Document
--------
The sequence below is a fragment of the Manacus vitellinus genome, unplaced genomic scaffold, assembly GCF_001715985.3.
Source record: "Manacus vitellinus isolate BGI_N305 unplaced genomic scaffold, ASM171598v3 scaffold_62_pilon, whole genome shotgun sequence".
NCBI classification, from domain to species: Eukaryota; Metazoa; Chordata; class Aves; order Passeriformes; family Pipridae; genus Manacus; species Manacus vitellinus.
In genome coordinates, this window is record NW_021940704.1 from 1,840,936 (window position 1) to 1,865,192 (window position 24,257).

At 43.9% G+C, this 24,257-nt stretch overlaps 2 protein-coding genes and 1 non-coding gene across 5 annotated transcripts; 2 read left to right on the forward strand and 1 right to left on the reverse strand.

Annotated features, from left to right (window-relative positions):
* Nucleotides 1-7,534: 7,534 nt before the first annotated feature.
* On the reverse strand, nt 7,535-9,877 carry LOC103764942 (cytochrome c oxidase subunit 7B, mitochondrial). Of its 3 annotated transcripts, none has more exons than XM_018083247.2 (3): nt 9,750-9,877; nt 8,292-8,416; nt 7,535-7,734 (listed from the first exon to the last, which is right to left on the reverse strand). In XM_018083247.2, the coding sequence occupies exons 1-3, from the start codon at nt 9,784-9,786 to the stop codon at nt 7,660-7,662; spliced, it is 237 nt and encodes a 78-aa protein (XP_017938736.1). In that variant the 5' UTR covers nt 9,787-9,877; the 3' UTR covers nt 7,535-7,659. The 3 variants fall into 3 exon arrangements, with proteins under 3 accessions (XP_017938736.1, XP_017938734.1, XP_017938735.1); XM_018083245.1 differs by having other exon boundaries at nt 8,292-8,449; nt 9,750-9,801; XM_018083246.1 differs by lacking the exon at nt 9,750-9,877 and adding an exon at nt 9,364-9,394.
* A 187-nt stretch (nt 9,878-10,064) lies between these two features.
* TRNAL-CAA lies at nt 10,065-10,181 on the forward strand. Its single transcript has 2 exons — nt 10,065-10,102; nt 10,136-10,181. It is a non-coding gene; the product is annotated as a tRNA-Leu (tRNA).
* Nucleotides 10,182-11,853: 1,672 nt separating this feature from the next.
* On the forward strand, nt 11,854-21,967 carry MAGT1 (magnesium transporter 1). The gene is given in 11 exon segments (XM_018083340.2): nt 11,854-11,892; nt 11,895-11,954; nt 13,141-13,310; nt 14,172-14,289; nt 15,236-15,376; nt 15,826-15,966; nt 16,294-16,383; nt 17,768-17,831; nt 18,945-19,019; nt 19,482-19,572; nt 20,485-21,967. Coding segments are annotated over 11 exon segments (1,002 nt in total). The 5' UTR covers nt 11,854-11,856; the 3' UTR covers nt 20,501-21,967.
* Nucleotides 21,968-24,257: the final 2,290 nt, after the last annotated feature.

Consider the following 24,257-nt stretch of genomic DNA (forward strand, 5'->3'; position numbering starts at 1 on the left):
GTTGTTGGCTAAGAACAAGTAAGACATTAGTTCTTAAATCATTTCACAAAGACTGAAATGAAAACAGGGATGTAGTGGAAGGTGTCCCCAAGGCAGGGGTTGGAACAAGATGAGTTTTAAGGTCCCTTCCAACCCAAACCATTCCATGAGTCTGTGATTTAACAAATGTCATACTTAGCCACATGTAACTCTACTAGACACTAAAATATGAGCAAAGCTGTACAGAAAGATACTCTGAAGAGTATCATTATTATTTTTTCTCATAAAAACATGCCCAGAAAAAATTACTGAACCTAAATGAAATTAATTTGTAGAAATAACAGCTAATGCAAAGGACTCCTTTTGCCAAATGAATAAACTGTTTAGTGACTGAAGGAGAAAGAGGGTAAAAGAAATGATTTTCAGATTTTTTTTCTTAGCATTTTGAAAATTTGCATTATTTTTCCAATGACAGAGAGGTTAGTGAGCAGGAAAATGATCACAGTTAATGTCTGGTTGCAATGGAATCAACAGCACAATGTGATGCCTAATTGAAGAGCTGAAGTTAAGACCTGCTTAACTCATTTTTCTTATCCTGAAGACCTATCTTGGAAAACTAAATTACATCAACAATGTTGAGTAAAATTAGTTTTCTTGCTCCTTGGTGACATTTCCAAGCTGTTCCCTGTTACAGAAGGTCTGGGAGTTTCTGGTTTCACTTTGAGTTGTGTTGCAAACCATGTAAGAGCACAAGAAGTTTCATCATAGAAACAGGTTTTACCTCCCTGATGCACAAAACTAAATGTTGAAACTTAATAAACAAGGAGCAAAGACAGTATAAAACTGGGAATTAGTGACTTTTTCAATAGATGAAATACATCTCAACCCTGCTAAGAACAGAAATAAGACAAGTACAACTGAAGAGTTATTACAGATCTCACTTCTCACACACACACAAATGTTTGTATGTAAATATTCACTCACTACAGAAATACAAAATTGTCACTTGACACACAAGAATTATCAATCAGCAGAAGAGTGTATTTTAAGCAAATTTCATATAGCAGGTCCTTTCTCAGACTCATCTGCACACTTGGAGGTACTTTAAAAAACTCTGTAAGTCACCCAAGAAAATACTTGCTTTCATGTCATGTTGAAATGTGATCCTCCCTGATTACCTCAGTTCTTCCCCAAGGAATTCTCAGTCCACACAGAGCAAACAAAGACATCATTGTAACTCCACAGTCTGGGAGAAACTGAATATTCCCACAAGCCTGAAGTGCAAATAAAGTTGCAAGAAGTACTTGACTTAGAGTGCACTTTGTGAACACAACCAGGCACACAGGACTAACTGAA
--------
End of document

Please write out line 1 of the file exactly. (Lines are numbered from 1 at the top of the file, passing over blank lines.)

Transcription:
The sequence below is a fragment of the Manacus vitellinus genome, unplaced genomic scaffold, assembly GCF_001715985.3.